Objective: The risk of falls among adults with knee osteoarthritis (OA) has been documented, yet, to our knowledge no studies have examined knee OA and the risk of medically treated injurious falls (overall and by sex), which is an outcome of substantial clinical and public health relevance.
Methods: Using data from the Health Aging and Body Composition Knee Osteoarthritis Substudy, a community-based study of white and African American older adults, we tested associations between knee OA status and the risk of injurious falls among 734 participants with a mean ± SD age of 74.7 ± 2.9 years. Knee radiographic OA (ROA) was defined as having a Kellgren-Lawrence grade of ≥2 in at least 1 knee. Knee symptomatic ROA (sROA) was defined as having both ROA and pain symptoms in the same knee. Injurious falls were defined using a validated diagnosis code algorithm from linked Medicare fee-for-service claims. Cox regression modeling was used to estimate hazard ratios (HRs) and 95% confidence intervals (95% CIs).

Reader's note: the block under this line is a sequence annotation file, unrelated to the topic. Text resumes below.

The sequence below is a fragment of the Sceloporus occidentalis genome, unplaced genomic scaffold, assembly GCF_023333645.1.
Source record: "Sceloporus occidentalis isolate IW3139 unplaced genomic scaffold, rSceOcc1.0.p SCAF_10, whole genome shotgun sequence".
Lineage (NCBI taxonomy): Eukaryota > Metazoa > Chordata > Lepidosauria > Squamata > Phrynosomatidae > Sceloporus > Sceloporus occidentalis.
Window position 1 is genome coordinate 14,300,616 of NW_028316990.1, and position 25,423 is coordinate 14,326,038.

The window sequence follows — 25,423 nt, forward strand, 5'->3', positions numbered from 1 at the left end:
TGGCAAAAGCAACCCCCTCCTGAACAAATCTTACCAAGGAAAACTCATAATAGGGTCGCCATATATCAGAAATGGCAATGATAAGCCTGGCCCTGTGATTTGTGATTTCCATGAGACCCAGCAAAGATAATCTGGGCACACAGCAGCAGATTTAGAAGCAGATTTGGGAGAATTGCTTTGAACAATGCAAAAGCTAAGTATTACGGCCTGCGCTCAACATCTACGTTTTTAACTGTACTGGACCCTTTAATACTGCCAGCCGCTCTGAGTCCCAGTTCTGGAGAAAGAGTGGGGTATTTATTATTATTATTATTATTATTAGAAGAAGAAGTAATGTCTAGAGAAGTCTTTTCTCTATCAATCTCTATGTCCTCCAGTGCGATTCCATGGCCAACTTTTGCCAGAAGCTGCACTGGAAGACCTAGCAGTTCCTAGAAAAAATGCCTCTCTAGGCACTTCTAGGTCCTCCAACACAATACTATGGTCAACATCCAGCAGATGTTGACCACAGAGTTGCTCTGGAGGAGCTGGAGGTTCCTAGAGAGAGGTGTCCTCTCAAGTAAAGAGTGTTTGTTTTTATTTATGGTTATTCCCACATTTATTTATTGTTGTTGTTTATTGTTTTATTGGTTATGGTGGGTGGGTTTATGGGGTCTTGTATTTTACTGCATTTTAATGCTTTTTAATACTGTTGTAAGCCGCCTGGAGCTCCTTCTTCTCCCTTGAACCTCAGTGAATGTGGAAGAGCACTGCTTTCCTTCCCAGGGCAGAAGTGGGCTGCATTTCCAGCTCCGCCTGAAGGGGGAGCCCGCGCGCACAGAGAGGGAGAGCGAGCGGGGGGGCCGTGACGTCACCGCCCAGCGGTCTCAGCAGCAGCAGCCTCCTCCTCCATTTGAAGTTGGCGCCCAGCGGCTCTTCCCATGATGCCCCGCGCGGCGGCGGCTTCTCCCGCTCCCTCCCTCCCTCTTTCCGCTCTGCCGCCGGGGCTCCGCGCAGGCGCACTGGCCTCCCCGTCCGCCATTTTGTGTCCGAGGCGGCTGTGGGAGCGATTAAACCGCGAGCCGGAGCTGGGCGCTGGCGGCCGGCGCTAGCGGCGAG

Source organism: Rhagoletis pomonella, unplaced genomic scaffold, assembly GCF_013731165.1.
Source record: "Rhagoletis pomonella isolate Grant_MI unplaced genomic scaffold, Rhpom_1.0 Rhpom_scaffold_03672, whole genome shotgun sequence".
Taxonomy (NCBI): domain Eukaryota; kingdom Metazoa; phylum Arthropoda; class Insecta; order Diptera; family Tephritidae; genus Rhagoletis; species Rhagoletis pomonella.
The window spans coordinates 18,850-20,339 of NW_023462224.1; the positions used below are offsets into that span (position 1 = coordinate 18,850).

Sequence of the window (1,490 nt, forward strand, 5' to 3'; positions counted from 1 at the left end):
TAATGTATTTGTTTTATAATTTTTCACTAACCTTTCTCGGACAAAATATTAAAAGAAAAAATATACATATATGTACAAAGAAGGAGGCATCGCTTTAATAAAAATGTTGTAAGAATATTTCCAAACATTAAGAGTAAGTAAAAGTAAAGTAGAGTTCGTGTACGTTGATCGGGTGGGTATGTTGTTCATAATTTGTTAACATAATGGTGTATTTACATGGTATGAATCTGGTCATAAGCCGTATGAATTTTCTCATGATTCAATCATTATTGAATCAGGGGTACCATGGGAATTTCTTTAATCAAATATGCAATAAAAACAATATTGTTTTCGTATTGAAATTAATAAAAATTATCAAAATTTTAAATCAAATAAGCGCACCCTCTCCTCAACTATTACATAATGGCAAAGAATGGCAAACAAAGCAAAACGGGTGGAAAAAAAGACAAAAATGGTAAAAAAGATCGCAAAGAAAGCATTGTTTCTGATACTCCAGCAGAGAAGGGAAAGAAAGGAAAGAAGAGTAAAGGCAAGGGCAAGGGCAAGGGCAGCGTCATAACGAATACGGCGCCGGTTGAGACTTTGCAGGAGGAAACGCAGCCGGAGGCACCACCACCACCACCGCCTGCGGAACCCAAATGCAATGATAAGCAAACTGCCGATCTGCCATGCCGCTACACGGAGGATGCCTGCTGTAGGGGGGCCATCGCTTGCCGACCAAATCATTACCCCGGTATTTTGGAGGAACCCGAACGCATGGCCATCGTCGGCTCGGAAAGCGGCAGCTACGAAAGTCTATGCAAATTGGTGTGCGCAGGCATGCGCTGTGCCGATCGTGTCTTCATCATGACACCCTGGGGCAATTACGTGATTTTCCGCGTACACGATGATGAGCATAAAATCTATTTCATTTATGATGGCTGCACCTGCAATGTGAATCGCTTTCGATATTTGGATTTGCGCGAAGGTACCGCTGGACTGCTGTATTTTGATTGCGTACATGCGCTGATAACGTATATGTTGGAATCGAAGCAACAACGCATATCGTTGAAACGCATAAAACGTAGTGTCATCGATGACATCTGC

Results: The mean ± SD follow-up time was 6.59 ± 3.12 years. Of the 734 participants, 255 (34.7%) had an incident injurious fall over the entire study period. In the multivariate model, compared with those without ROA or pain, individuals with sROA (HR 1.09 [95% CI 0.73-1.65]) did not have a significantly increased risk of injurious falls. Compared with men without ROA or pain, men with sROA (HR 2.57 [95% CI 1.12-5.91]) had a significantly higher risk of injurious falls. No associations were found for women or by injurious fall type.
Conclusion: Knee sROA was independently associated with an increased risk of injurious falls in older men, but not in older women.
© 2018, American College of Rheumatology.